Force and position-based metric derived have been used to quantify impairment after stroke [(2), (3), (4), (5), (6)]. In addition to force and position matrices quantification of impairment in terms of strength, movement time, reaction time, and speed of movement is calculated in coupled wheel environment [(7)]. Their focus was on improving the coordinated use of both the arms in a coupled environment [(7), (8), (9)].Johnson and colleagues used Driver’s SEAT, a custom steering environment with a split-steering wheel to measure torques exerted by the impaired and non impaired arm of subjects during bimanual and unimanual steering [(8)]. Differences in these torques indicated the presence of learned nonuse. Subjects were encouraged by the distortion to apply effort beyond their initial capacity. This quantification method uses coupled driving environments in bimanual training. Coupled environment project the use of both the hands together but fail to list the role of an individual arm in the whole process. Decoupled wheel environment (two separate wheels used for each arm moment and combined movement projected on the screen as cursor movement) will help quantify the individual role of each arm during target acquisition tasks. Studies show in the decoupled training environment reliability of impairment arm increases and non impaired arm decreases at the end of the training session [(9), (10)]. Thus decoupled environments quantify role of each arm in the given task and are proved useful in further therapy selection.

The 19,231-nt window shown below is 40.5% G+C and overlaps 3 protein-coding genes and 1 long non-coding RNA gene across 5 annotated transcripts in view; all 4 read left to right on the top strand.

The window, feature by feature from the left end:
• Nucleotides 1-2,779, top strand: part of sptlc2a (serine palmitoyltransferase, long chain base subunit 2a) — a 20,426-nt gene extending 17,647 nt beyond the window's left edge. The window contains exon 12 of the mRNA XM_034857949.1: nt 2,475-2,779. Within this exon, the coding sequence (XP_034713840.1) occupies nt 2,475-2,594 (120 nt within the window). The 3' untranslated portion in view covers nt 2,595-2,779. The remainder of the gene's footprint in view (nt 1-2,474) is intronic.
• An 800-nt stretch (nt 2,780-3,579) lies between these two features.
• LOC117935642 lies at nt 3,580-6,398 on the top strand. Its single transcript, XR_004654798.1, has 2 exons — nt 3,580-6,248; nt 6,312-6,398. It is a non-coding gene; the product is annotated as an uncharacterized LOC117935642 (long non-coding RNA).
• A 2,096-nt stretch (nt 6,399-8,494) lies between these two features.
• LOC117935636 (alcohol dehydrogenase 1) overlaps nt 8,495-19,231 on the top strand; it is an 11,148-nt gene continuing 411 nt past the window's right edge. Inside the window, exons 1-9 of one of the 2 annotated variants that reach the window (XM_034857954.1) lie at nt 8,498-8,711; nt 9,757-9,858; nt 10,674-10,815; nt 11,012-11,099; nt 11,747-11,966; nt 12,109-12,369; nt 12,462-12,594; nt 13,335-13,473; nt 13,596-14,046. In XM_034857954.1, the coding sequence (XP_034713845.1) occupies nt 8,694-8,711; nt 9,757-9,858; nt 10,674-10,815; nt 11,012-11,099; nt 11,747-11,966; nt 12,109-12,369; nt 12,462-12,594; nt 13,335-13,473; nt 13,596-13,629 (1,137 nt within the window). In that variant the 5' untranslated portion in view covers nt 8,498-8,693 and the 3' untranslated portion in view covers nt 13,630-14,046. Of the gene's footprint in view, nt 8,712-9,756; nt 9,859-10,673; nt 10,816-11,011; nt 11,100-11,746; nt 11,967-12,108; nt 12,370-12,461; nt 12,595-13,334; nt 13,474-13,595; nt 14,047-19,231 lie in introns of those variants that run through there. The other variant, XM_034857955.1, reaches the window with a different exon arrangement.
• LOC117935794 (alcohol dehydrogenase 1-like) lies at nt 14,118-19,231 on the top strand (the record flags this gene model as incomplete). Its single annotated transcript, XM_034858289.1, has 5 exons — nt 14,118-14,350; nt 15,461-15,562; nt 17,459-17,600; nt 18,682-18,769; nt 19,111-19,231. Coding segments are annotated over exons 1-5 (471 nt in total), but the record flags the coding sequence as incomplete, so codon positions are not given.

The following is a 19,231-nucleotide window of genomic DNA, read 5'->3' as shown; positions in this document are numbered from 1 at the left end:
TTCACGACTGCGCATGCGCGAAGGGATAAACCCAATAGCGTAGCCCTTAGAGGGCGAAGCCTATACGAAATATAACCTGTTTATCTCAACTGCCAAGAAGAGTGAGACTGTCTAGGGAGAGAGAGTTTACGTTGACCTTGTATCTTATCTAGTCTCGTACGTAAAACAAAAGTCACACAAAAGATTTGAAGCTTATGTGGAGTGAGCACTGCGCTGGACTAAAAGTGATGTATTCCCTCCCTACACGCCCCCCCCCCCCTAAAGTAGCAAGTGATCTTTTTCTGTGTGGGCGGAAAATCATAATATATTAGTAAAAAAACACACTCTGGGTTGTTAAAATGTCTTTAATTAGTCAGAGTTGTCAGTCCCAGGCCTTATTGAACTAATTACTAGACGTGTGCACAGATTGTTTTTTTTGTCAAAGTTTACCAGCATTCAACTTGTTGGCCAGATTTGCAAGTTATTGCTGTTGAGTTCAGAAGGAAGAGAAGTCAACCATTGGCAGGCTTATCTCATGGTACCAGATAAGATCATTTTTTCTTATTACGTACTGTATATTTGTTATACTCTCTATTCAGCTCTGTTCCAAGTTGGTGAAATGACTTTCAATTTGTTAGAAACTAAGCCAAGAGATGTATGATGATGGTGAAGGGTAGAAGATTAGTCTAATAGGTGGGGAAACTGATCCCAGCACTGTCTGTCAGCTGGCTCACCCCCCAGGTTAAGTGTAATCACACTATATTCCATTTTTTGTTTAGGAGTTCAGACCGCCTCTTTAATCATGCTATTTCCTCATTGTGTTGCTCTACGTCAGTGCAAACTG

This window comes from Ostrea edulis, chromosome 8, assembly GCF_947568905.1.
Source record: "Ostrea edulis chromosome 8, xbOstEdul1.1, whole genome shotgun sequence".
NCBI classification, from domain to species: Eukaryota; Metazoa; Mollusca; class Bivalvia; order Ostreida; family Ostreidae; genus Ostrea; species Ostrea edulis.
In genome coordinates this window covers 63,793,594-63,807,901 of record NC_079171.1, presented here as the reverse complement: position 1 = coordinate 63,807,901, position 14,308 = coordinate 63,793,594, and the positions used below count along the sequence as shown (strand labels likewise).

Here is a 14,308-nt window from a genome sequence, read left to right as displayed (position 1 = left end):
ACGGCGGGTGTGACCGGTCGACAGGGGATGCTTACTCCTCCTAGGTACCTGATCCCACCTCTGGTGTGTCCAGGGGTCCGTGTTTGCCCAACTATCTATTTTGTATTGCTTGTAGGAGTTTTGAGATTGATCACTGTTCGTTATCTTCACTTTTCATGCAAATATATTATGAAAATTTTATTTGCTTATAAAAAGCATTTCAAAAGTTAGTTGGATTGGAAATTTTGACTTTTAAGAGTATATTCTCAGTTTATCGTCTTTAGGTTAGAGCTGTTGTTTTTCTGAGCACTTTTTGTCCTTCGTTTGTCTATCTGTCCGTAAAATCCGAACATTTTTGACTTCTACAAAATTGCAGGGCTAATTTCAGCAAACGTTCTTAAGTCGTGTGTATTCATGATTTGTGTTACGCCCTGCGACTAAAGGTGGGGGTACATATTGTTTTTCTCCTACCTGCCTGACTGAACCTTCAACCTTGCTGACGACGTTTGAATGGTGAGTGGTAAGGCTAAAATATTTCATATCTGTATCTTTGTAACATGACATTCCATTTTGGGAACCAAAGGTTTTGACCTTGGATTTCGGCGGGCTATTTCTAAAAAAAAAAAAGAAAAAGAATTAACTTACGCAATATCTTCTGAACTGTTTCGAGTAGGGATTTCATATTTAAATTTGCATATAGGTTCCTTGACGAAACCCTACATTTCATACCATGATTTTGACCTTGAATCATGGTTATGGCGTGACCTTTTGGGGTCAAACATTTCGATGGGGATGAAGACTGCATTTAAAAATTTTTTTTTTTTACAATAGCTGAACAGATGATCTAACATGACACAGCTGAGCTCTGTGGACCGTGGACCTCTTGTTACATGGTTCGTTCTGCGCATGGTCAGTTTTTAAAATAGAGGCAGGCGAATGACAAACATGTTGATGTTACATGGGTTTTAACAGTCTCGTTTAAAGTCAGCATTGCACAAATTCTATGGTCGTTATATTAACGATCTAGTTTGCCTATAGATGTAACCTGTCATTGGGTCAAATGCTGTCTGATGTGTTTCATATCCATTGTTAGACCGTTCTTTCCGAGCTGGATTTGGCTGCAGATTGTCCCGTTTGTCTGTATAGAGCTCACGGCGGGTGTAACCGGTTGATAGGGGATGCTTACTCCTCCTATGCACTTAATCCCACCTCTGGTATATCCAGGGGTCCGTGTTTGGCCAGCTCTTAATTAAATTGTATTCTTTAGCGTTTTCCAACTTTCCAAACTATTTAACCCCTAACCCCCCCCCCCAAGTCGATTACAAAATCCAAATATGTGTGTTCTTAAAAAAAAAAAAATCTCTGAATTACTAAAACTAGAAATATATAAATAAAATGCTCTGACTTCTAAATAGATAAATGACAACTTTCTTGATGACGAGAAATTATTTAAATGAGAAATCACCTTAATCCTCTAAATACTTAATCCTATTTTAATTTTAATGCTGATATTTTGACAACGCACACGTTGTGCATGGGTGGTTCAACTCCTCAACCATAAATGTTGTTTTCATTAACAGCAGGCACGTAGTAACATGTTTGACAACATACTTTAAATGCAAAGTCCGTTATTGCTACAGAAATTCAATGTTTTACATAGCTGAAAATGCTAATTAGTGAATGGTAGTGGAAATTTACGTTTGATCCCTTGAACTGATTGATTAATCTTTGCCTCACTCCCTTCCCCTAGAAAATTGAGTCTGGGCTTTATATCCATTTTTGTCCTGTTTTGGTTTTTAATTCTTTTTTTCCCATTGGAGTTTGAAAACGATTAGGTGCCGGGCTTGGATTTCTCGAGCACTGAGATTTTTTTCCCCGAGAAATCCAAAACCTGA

The long term goal of this research study is to quantify learned nonuse in stroke survivors and handedness in able bodied subjects using different platforms and develop an effective training paradigm, which is home based, easily accessible, simple and low cost and effective in reversing this learned bias in stroke survivors and handedness in able bodied subjects. This paper reports on evaluation of the sensitivity of our decoupled bimanual steering robotic system to detect changes in arm preference and accuracy in able-bodied persons with strong right handedness which will mimic hemiparetic subjects after stroke and discusses implications for stroke assessment.


BiTheraDrive Hardware and Software

PHOTO 1(BiTheraDrive System) shows the BiTheraDrive system setup: a-Commercially available Logitech Wheels b-Wooden arm rest resting on side metal frame c-Height adjustable front metal bar d-Graphical display of the unidirectional tracking task.) Fig 1 shows the BiTheraDrive system setup a-Commercially available Logitech Wheels b-Wooden arm rest resting on side metal frame c-Height adjustable front metal bar d-Graphical display of the unidirectional tracking task. (Click image for larger view)